The Neanderthal skeleton was first discovered in a cave near the southern Italian town of Altamura in 1993.
Calcite crystals coated the remains; Dr Borsato travelled to Italy to carefully extract a sample that Dr Frisia interpreted.
“It was incredible, you have to pass through a narrow passage. You just see the skull embedded in calcite,” Dr Borsato told 1233 Mornings presenter Jill Emberson.
“It was facing you, with all of the long bones and beaten pieces of the skeleton within a metre.”
Using a micro drill, similar to a dentist’s tool, Dr Borsato was able to sample a piece of the calcite crust attached to the Neanderthals’ bone that was not visible from the cave’s passageway.
“If the skeleton is younger than 50,000 years you can use radio carbon [dating], but in this case it was older… you have to use other methods to bracket the age of the remain,” he said.
“We sampled carefully some tiny little crusts at the top of the bones to date with uranium thorium … the age of this tiny crystal was 130,000 years before present.”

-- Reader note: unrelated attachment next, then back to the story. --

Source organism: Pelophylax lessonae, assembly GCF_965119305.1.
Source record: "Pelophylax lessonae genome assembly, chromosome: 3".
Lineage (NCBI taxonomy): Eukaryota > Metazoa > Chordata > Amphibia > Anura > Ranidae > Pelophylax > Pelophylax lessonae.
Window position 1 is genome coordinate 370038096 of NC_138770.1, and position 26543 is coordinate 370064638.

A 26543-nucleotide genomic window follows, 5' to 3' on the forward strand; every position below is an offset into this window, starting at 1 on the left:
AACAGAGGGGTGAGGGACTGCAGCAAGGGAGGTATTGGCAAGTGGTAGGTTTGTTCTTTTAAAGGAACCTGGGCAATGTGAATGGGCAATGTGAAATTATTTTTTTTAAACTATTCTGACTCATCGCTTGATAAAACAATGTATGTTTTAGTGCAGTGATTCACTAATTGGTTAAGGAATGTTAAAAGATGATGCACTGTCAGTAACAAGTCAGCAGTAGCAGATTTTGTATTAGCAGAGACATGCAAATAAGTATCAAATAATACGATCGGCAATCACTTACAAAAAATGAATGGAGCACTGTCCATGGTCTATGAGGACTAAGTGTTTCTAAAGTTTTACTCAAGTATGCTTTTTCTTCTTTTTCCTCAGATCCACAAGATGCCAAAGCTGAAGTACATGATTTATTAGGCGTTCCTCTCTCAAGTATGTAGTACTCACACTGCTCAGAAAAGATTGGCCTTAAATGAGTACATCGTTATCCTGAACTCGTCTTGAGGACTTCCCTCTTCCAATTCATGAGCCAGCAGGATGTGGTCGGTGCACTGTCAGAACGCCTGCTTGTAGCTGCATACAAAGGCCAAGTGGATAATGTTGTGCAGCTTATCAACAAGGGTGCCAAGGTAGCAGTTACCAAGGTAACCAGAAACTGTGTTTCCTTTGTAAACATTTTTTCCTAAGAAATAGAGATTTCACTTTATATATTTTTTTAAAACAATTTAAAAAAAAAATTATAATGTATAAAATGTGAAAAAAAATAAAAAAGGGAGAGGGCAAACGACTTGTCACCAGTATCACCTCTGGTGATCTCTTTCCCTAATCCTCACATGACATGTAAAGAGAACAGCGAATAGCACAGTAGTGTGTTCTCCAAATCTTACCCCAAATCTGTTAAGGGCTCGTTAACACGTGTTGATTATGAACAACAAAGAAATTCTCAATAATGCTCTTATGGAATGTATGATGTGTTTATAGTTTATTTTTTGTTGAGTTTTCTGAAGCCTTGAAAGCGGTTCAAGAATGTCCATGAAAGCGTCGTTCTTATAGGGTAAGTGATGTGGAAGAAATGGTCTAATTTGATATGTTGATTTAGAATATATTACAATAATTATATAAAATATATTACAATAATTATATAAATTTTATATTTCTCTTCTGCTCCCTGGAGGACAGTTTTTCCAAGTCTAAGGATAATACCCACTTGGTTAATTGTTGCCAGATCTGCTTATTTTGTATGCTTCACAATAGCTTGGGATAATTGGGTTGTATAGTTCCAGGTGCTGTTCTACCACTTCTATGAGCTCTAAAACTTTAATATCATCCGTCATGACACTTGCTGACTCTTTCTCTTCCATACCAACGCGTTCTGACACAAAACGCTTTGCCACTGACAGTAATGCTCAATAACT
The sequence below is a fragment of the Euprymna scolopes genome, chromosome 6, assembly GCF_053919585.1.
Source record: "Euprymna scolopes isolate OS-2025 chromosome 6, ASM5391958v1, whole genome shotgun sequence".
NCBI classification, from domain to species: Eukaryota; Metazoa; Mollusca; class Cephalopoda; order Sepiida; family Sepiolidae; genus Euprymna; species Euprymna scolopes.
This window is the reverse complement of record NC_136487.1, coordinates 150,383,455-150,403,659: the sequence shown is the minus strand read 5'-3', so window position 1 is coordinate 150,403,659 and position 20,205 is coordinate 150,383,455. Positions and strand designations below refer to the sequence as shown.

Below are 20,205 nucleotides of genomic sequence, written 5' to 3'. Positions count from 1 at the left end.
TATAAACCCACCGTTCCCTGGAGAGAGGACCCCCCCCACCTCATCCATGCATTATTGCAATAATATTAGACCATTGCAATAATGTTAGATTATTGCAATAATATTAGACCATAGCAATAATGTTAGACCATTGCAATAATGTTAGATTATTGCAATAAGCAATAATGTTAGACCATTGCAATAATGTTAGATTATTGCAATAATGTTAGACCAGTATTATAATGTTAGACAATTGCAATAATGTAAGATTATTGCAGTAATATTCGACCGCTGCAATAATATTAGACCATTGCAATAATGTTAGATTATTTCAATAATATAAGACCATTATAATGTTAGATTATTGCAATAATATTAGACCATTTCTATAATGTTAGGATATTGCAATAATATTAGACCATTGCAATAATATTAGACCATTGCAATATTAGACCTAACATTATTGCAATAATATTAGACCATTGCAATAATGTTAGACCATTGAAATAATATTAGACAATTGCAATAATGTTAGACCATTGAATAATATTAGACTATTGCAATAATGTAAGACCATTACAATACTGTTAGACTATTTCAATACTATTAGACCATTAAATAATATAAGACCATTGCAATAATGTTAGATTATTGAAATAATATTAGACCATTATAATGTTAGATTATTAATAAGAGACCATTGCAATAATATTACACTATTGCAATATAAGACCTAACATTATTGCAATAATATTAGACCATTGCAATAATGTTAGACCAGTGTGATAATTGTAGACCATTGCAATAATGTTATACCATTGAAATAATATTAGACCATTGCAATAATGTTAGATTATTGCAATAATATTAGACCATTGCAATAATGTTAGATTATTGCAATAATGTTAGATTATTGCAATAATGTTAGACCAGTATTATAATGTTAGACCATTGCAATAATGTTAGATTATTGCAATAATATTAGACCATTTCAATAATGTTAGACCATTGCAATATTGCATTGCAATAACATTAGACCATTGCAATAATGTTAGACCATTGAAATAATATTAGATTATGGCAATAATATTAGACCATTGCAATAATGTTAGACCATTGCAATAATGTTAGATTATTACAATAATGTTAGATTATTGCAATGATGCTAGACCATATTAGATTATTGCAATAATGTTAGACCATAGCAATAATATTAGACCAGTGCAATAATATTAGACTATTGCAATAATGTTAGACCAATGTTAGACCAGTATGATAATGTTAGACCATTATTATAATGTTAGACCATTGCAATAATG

The pair have theorised that the Neanderthal hit his head after stumbling on rocks, later dying in the cave.
Dr Frisia says the discovery is an important tool to help researchers not only discover more about the past, but also the future.
“These guys were living in a special period … a glacial period with warm phases,” she said.
“[It’s easier] to engage the community when you have a human and … you know how this human lived – the environment, the climate, the story.”
“You can have a glimpse of what might happen in the future if we go on with [climate] warming.”
The husband and wife team will continue using the data they gathered to determine what the world’s climate was like when the Neanderthal lived, more than 130,000 years ago.